Both the Griffith and Tithe surveys were compiled for monetary reasons to calculate the amount of tax payable by the landholders of Ireland. In the case of the Tithe Applotment Books, the money so raised was for the upkeep of the Church of Ireland, the established church until 1869. The word tithe comes from the Latin for a tenth part, and refers to the custom of paying a tenth of one's earnings to the church. Originally this offering was in kind, but as money increasingly became the determinant of social and economic dealings, the tithe came to be paid similarly. Following the Composition Act of 1823, which decreed that tithes be paid in money, a valuation survey was carried out of each civil parish in Ireland to determine how much each landholder should pay. Over the next fifteen years this survey listed all landholders in a parish although, as we shall see, not every parish was in fact covered.
Assessing the Tithe
The survey was conducted by those who stood to gain from tithes, namely personnel of the Church of Ireland, usually members of the select vestry or apploters appointed by them 'to regulate and sub-divide'. The applotment enumerated each landholder in a parish, with details such as name of townland, size of holding, land-quality and types of crops. The amount of tithe payable by each landholder was based on all of these factors and calculated by a formula using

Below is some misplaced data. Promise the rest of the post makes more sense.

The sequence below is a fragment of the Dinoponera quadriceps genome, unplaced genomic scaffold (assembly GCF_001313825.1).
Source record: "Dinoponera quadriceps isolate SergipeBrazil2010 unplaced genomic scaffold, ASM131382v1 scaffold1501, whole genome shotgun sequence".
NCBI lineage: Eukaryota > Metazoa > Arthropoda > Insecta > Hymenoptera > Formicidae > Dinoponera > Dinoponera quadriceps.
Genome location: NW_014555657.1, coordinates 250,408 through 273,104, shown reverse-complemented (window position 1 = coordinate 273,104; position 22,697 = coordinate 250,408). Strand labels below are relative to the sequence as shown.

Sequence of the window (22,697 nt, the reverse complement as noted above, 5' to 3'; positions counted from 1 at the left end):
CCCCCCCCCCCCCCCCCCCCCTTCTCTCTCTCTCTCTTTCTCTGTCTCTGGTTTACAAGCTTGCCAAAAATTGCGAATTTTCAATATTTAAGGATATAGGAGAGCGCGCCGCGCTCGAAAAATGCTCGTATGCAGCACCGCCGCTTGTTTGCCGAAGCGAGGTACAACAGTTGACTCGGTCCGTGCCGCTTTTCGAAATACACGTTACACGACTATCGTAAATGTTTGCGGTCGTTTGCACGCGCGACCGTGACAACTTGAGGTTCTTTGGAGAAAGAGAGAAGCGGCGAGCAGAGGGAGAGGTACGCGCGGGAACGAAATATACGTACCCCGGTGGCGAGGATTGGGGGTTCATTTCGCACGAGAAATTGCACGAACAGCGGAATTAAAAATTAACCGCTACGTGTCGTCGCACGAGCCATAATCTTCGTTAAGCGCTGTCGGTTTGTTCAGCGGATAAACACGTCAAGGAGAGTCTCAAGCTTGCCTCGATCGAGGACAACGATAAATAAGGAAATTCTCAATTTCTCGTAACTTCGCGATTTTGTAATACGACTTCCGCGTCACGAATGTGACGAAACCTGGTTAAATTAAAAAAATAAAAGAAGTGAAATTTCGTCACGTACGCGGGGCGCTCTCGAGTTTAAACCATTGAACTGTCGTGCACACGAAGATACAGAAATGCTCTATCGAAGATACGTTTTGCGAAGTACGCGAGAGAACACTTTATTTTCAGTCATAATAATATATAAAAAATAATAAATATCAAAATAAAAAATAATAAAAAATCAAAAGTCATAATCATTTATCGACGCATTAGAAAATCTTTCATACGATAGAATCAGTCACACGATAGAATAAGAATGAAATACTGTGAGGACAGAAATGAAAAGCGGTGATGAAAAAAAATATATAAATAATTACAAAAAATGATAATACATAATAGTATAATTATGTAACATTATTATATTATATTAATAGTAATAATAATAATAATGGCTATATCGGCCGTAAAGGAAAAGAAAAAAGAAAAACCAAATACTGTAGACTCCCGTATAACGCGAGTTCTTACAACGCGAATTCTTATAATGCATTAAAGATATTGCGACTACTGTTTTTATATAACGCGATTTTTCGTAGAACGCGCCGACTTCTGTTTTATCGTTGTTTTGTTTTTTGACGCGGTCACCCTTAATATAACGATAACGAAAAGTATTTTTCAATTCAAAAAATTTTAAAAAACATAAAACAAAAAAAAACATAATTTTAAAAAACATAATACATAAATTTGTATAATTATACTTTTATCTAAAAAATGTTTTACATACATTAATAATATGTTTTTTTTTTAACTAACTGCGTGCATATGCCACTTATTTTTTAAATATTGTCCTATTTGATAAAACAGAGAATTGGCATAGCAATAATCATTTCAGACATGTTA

the average price of wheat and oats from 1816-23. Most parishes had at least one tithe survey during from 1820-38 while some had two. The results of each were carefully laid out in a large book prepared for the purpose, hence the title by which this archive is known to genealogists the Tithe Applotment Books. Some parts of the country were exempt from paying tithe, among them glebe lands (land occupied by established clergymen), granges (land which in pre-Reformation times had belonged to a monastery) and all towns.
Opposition to Tithes
All this was eminently logical and scientific except for one rather serious snag; the tithe was to be paid by everyone, not just members of the Church of Ireland. Therefore, it was deeply unpopular with Catholics and Presbyterians who had their own clergy and who resented